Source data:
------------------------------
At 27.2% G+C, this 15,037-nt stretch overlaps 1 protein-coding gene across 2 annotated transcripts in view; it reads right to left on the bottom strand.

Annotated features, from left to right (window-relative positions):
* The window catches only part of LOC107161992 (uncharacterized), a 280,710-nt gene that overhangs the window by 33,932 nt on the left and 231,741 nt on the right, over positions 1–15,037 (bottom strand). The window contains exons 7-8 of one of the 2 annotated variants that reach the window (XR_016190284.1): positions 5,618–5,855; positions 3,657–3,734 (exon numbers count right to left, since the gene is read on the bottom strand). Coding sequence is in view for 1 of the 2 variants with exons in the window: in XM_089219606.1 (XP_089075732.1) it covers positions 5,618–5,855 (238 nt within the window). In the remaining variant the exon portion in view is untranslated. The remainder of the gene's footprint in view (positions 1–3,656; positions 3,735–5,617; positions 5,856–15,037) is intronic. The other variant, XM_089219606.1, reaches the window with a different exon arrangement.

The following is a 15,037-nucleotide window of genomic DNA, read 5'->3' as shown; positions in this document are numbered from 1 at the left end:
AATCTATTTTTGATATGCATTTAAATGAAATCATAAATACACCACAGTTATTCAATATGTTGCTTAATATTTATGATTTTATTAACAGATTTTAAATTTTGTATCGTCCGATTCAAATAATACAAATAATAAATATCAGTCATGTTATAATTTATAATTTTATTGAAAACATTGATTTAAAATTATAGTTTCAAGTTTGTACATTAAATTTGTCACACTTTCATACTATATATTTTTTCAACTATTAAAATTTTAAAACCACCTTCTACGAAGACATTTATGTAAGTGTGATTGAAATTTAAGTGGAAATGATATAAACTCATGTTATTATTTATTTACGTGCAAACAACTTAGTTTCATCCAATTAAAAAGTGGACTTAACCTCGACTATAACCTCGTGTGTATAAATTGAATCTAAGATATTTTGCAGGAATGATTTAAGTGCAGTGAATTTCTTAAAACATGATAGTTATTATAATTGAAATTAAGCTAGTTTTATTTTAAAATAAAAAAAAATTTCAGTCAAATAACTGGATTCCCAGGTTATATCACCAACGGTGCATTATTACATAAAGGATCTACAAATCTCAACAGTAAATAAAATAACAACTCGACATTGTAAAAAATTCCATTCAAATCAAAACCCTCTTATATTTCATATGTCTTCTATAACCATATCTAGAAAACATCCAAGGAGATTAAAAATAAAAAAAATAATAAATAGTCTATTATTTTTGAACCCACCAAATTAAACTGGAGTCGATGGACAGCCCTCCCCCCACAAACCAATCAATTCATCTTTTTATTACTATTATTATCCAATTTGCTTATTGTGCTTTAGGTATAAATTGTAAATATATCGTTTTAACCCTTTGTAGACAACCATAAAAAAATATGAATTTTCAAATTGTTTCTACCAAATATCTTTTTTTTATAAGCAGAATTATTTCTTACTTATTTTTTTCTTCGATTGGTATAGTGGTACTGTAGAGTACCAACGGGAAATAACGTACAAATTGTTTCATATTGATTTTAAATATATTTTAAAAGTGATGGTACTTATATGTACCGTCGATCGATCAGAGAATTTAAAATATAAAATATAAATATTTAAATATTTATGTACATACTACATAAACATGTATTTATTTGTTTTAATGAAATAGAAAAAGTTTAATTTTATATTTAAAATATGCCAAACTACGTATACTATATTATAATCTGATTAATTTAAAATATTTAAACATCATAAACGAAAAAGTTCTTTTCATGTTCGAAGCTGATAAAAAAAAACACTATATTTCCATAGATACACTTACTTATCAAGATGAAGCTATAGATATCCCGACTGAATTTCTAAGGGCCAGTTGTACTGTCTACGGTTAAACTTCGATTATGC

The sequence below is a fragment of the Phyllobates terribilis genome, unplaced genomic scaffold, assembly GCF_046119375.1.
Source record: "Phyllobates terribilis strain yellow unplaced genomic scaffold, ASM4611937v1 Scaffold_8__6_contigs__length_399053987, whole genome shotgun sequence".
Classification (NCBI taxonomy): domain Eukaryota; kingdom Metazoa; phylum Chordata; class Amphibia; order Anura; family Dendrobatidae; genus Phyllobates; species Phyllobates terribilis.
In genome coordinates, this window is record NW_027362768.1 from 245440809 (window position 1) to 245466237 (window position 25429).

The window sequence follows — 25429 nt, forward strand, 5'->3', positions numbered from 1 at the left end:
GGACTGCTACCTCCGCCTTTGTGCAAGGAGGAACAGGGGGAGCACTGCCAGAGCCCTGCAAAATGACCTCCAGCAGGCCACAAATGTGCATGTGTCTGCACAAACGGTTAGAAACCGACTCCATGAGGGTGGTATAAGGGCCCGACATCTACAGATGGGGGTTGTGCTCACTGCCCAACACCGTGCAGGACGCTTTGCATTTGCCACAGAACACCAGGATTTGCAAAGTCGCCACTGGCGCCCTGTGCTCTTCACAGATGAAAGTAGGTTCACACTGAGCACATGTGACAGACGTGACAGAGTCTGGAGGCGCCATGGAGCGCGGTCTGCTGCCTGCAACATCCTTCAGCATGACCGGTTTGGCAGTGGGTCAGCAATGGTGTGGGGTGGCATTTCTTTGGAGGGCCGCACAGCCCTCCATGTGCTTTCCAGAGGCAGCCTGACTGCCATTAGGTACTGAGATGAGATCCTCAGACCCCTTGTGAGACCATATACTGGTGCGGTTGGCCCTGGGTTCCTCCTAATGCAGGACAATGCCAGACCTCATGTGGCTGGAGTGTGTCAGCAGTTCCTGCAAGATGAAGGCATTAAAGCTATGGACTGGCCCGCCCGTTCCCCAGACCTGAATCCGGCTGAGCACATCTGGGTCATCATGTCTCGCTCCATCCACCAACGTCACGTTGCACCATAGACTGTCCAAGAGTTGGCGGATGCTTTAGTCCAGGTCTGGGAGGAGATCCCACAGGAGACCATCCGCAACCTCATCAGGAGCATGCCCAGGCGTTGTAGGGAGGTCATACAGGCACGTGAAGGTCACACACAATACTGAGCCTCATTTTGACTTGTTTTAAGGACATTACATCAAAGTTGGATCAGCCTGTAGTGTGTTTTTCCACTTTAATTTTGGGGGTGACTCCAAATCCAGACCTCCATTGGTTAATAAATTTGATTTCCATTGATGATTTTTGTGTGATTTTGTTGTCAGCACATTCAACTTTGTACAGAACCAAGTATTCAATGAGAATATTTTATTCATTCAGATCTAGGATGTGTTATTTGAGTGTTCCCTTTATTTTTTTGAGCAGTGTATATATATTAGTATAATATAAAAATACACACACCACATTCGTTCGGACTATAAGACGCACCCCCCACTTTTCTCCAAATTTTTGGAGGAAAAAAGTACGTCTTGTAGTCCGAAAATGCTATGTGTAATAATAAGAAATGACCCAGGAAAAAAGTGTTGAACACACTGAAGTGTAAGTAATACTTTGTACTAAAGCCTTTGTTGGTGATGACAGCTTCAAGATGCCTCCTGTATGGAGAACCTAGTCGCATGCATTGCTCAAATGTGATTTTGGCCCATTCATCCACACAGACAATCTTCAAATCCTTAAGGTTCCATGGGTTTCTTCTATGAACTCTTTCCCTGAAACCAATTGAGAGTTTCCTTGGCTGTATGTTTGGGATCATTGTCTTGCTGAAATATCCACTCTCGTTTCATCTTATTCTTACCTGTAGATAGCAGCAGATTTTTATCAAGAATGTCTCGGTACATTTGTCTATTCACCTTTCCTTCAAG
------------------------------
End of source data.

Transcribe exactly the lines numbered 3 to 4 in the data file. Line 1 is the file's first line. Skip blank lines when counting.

* The window catches only part of LOC107161992 (uncharacterized), a 280,710-nt gene that overhangs the window by 33,932 nt on the left and 231,741 nt on the right, over positions 1–15,037 (bottom strand). The window contains exons 7-8 of one of the 2 annotated variants that reach the window (XR_016190284.1): positions 5,618–5,855; positions 3,657–3,734 (exon numbers count right to left, since the gene is read on the bottom strand). Coding sequence is in view for 1 of the 2 variants with exons in the window: in XM_089219606.1 (XP_089075732.1) it covers positions 5,618–5,855 (238 nt within the window). In the remaining variant the exon portion in view is untranslated. The remainder of the gene's footprint in view (positions 1–3,656; positions 3,735–5,617; positions 5,856–15,037) is intronic. The other variant, XM_089219606.1, reaches the window with a different exon arrangement.

The following is a 15,037-nucleotide window of genomic DNA, read 5'->3' as shown; positions in this document are numbered from 1 at the left end: